Like the sickening crash of a vase hitting a stone floor, the incident outside our front door shattered me. For the rest of that day, bristling yet numb with distress, I could not bring myself to look at Bella. I went through the motions of feeding her, letting her in the garden, but would not sit with her on the sofa. Shortly after the event itself, when I came back indoors after driving the owner and her dog home, Bella wagged her tail in the usual way, stretched, sneezed, looked expectantly at me. As if she’d done nothing out of the ordinary. In response, I stared blankly back at her, mouth set grim, eyes two pits of recrimination. She registered a fleeting confusion before slinking away to her bed, shrunk in on herself.

Mercifully, the dog on the receiving end of Bella’s rage was entirely unscathed. Some weeks after the event, I can write about it with detachment, talk about it with an eyeroll. Had Millie the cockapoo been harmed, I would hardly be able to stomach thinking about it. It cost me over three hundred pounds at the emergency vet clinic to establish that Millie was perfectly fine, but it wasn’t the financial outlay that upset me so much as the cost to my feelings for Bella. It was a day or two before I could bring myself to hug her again, longer before I caught myself using my silly Bella voice. Longer still before the realisation dawned that, of course, Bella’s monstrous fury against the intruder on her drive is as much a part of her as her softness, her big, sad, cataracted eyes, her gentleness. To truly love Bella, I have to love, or at least accept, the beautiful and the ugly.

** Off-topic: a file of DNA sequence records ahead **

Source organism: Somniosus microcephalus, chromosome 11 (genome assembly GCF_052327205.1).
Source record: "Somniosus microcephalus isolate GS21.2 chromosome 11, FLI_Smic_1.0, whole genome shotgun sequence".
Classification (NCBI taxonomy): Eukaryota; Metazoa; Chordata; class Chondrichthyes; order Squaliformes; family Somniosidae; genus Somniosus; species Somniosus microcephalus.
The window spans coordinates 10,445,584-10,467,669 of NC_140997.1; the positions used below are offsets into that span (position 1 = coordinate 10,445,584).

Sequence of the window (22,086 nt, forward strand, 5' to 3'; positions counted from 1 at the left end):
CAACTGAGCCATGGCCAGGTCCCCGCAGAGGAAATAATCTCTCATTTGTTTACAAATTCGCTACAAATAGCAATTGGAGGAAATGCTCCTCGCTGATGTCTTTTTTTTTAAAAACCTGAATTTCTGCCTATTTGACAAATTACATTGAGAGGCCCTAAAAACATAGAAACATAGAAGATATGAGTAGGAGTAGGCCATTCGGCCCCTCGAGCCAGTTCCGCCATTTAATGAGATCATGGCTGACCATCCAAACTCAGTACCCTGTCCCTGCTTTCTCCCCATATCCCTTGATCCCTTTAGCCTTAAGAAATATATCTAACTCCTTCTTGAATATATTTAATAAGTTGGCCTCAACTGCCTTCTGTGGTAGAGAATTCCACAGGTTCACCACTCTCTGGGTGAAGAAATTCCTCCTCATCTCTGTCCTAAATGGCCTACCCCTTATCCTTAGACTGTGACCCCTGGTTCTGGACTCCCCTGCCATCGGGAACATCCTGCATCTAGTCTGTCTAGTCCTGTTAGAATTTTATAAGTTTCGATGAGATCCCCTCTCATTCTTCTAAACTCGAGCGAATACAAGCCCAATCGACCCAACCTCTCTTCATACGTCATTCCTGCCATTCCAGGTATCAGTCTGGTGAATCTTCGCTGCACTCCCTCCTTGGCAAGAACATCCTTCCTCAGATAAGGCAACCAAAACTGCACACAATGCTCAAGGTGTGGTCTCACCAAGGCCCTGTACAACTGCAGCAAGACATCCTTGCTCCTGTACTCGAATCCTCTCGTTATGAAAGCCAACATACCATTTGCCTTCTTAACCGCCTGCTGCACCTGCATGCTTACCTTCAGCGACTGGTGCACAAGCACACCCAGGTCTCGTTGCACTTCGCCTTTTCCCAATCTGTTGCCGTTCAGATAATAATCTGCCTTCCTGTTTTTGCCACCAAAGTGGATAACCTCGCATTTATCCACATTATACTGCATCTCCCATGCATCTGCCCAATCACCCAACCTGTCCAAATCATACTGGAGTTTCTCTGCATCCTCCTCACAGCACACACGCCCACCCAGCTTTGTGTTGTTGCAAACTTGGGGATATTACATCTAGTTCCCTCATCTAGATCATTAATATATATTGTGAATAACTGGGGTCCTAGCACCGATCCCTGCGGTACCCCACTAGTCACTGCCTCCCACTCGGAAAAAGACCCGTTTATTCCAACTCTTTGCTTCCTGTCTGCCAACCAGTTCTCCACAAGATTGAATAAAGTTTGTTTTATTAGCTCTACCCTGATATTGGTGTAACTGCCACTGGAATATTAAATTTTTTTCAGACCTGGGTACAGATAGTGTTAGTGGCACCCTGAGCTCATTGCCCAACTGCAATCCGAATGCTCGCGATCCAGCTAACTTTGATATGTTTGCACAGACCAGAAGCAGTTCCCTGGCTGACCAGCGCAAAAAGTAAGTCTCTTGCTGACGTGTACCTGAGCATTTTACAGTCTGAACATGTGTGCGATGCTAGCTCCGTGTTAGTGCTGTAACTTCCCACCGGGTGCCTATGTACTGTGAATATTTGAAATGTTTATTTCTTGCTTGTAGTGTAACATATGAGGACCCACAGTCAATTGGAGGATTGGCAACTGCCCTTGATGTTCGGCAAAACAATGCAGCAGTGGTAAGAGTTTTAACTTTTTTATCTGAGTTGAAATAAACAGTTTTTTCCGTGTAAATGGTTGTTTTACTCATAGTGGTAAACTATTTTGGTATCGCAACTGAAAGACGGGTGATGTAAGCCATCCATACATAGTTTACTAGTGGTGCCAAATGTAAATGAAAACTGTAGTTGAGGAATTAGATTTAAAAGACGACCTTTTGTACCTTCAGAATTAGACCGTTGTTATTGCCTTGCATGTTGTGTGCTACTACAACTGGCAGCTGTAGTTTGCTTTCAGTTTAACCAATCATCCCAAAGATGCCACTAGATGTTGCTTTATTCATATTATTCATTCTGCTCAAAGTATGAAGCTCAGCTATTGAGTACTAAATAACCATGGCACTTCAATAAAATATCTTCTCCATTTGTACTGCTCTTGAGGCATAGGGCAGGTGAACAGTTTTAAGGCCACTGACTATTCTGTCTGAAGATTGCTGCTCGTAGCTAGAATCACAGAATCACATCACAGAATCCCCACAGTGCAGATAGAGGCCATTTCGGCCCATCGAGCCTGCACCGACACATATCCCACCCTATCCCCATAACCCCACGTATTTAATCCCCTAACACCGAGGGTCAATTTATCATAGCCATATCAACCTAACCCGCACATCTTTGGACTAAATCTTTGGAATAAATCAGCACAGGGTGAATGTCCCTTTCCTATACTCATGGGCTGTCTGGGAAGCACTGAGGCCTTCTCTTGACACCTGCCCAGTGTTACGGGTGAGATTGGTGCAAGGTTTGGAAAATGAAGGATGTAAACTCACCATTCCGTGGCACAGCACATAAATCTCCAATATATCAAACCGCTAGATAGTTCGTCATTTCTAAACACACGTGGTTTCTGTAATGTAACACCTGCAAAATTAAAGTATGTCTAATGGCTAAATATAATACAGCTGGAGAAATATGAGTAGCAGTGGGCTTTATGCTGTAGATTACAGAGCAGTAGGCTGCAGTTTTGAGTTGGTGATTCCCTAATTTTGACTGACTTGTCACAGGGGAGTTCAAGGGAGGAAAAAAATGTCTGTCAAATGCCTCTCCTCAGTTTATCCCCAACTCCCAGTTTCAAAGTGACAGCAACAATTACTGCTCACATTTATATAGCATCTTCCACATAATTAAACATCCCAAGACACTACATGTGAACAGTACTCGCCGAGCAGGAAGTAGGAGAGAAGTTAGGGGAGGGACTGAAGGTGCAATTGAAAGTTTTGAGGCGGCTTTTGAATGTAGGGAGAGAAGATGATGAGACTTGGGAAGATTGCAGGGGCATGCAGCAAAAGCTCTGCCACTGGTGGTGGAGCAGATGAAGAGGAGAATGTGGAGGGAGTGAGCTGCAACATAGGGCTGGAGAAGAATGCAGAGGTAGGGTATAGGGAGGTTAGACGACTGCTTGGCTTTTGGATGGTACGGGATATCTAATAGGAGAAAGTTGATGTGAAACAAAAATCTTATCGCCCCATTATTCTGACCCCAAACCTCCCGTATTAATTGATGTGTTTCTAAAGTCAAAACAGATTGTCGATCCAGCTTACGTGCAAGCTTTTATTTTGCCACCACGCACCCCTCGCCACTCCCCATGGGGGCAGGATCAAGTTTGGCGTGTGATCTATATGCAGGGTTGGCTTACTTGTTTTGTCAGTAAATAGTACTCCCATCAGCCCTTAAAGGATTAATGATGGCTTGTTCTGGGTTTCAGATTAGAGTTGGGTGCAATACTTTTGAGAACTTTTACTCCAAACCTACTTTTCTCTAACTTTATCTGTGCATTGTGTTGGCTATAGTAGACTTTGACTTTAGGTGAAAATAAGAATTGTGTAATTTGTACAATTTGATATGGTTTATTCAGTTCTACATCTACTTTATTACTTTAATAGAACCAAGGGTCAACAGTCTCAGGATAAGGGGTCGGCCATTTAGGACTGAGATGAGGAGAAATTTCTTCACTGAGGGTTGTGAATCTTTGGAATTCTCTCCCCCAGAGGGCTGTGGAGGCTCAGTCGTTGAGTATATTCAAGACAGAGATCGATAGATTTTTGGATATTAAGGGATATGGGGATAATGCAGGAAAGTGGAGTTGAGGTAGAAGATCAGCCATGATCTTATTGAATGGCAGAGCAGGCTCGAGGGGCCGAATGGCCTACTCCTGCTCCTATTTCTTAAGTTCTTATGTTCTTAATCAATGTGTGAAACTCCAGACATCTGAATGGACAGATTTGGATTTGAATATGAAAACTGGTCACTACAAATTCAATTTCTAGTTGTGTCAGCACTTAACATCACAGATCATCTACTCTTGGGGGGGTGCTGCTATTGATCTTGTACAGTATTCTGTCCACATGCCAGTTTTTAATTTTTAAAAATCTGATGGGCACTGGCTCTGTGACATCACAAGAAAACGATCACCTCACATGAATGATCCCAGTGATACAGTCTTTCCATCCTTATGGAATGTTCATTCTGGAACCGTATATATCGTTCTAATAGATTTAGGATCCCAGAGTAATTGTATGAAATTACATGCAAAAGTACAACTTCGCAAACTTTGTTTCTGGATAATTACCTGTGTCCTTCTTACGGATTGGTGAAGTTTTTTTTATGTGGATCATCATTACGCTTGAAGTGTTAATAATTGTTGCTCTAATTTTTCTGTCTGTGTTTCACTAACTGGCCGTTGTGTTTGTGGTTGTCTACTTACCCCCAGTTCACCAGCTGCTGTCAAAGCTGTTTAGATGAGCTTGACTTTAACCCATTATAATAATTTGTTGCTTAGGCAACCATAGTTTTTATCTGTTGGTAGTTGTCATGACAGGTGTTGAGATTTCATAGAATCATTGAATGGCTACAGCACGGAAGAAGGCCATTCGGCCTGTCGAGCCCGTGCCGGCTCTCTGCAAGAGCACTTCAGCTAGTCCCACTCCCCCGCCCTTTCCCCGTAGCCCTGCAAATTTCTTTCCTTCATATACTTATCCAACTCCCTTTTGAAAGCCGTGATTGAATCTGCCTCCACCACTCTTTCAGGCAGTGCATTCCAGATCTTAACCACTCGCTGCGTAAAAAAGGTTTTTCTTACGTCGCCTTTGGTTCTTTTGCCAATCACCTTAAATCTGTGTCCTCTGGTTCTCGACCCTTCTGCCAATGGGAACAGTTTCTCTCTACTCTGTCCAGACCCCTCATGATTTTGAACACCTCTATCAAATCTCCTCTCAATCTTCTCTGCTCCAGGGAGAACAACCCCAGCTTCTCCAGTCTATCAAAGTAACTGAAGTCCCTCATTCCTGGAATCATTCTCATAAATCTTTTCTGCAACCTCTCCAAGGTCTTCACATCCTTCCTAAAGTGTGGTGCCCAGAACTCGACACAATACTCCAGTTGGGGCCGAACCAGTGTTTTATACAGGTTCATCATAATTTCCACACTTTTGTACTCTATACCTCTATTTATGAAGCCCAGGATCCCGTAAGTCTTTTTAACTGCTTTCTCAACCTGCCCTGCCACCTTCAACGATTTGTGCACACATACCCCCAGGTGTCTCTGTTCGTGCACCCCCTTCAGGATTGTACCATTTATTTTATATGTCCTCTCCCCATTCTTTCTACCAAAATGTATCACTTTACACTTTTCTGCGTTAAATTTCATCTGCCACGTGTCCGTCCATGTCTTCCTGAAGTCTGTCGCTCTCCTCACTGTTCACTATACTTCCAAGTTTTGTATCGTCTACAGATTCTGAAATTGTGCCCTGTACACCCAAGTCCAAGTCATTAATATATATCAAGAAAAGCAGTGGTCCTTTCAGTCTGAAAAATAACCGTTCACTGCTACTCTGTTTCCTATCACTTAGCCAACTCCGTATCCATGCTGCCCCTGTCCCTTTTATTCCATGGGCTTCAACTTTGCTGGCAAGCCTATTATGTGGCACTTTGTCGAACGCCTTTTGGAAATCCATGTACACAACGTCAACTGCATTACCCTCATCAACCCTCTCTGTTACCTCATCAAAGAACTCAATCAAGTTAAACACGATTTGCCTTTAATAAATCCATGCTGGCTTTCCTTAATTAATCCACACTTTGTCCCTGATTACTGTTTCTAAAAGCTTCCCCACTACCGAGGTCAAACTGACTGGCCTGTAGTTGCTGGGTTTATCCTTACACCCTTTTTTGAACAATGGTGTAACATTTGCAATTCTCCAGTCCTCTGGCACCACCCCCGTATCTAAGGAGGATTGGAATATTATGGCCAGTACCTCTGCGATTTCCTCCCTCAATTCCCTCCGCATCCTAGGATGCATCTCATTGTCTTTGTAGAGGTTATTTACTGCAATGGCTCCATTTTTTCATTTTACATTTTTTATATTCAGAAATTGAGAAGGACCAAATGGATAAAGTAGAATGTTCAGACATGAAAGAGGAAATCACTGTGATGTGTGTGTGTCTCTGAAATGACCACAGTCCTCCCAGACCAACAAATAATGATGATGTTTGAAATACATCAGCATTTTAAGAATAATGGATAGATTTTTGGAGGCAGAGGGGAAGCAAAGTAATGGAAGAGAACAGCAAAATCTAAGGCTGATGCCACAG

Oh, there are so many ways in which Bella is enchanting, her quirks comedic, her soulful expression beguiling. It is, in the normal course of things, a delight and a privilege to be her protector. Yet there is an uncomfortable truth, an arrogance inherent in that role in which I have cast myself: yes, Bella needs my care and protection, but I am equating those things with ownership of her, and that is unpalatable. With a sense of ownership comes an expectation that the owned thing will give us pleasure, fulfil our needs. We cannot own another living being. As soon as we allow ourselves to believe we do, we are exerting control. I have no right to control Bella. What she needs, what she deserves, is my love. Always. No matter what.